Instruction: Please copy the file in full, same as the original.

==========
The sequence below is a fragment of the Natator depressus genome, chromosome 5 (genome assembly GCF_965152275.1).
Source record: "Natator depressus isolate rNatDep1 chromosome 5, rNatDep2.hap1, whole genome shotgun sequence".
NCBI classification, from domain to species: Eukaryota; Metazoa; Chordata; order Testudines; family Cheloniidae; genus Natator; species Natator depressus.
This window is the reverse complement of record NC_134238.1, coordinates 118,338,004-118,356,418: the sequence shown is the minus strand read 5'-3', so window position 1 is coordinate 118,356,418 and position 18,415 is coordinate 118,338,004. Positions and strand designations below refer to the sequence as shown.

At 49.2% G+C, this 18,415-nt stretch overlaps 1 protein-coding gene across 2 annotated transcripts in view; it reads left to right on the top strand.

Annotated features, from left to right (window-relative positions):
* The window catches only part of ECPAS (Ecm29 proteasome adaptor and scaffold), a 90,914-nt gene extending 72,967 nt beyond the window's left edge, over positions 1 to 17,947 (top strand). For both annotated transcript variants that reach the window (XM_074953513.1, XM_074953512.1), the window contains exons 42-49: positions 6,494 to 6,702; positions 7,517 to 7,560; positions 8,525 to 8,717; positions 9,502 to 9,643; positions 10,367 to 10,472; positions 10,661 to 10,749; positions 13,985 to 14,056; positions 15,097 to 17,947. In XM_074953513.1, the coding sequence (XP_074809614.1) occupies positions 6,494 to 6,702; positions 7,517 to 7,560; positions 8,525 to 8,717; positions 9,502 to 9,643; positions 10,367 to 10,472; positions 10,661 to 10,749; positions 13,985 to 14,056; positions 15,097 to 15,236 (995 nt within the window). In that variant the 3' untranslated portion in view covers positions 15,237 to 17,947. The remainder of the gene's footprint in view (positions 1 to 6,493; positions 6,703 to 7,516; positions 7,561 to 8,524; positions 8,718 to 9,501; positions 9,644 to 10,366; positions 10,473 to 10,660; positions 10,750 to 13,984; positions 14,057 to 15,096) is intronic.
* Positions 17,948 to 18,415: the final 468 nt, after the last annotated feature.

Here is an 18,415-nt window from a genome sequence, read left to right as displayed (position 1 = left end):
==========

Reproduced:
The sequence below is a fragment of the Natator depressus genome, chromosome 5 (genome assembly GCF_965152275.1).
Source record: "Natator depressus isolate rNatDep1 chromosome 5, rNatDep2.hap1, whole genome shotgun sequence".
NCBI classification, from domain to species: Eukaryota; Metazoa; Chordata; order Testudines; family Cheloniidae; genus Natator; species Natator depressus.
This window is the reverse complement of record NC_134238.1, coordinates 118,338,004-118,356,418: the sequence shown is the minus strand read 5'-3', so window position 1 is coordinate 118,356,418 and position 18,415 is coordinate 118,338,004. Positions and strand designations below refer to the sequence as shown.

At 49.2% G+C, this 18,415-nt stretch overlaps 1 protein-coding gene across 2 annotated transcripts in view; it reads left to right on the top strand.

Annotated features, from left to right (window-relative positions):
* The window catches only part of ECPAS (Ecm29 proteasome adaptor and scaffold), a 90,914-nt gene extending 72,967 nt beyond the window's left edge, over positions 1 to 17,947 (top strand). For both annotated transcript variants that reach the window (XM_074953513.1, XM_074953512.1), the window contains exons 42-49: positions 6,494 to 6,702; positions 7,517 to 7,560; positions 8,525 to 8,717; positions 9,502 to 9,643; positions 10,367 to 10,472; positions 10,661 to 10,749; positions 13,985 to 14,056; positions 15,097 to 17,947. In XM_074953513.1, the coding sequence (XP_074809614.1) occupies positions 6,494 to 6,702; positions 7,517 to 7,560; positions 8,525 to 8,717; positions 9,502 to 9,643; positions 10,367 to 10,472; positions 10,661 to 10,749; positions 13,985 to 14,056; positions 15,097 to 15,236 (995 nt within the window). In that variant the 3' untranslated portion in view covers positions 15,237 to 17,947. The remainder of the gene's footprint in view (positions 1 to 6,493; positions 6,703 to 7,516; positions 7,561 to 8,524; positions 8,718 to 9,501; positions 9,644 to 10,366; positions 10,473 to 10,660; positions 10,750 to 13,984; positions 14,057 to 15,096) is intronic.
* Positions 17,948 to 18,415: the final 468 nt, after the last annotated feature.

Here is an 18,415-nt window from a genome sequence, read left to right as displayed (position 1 = left end):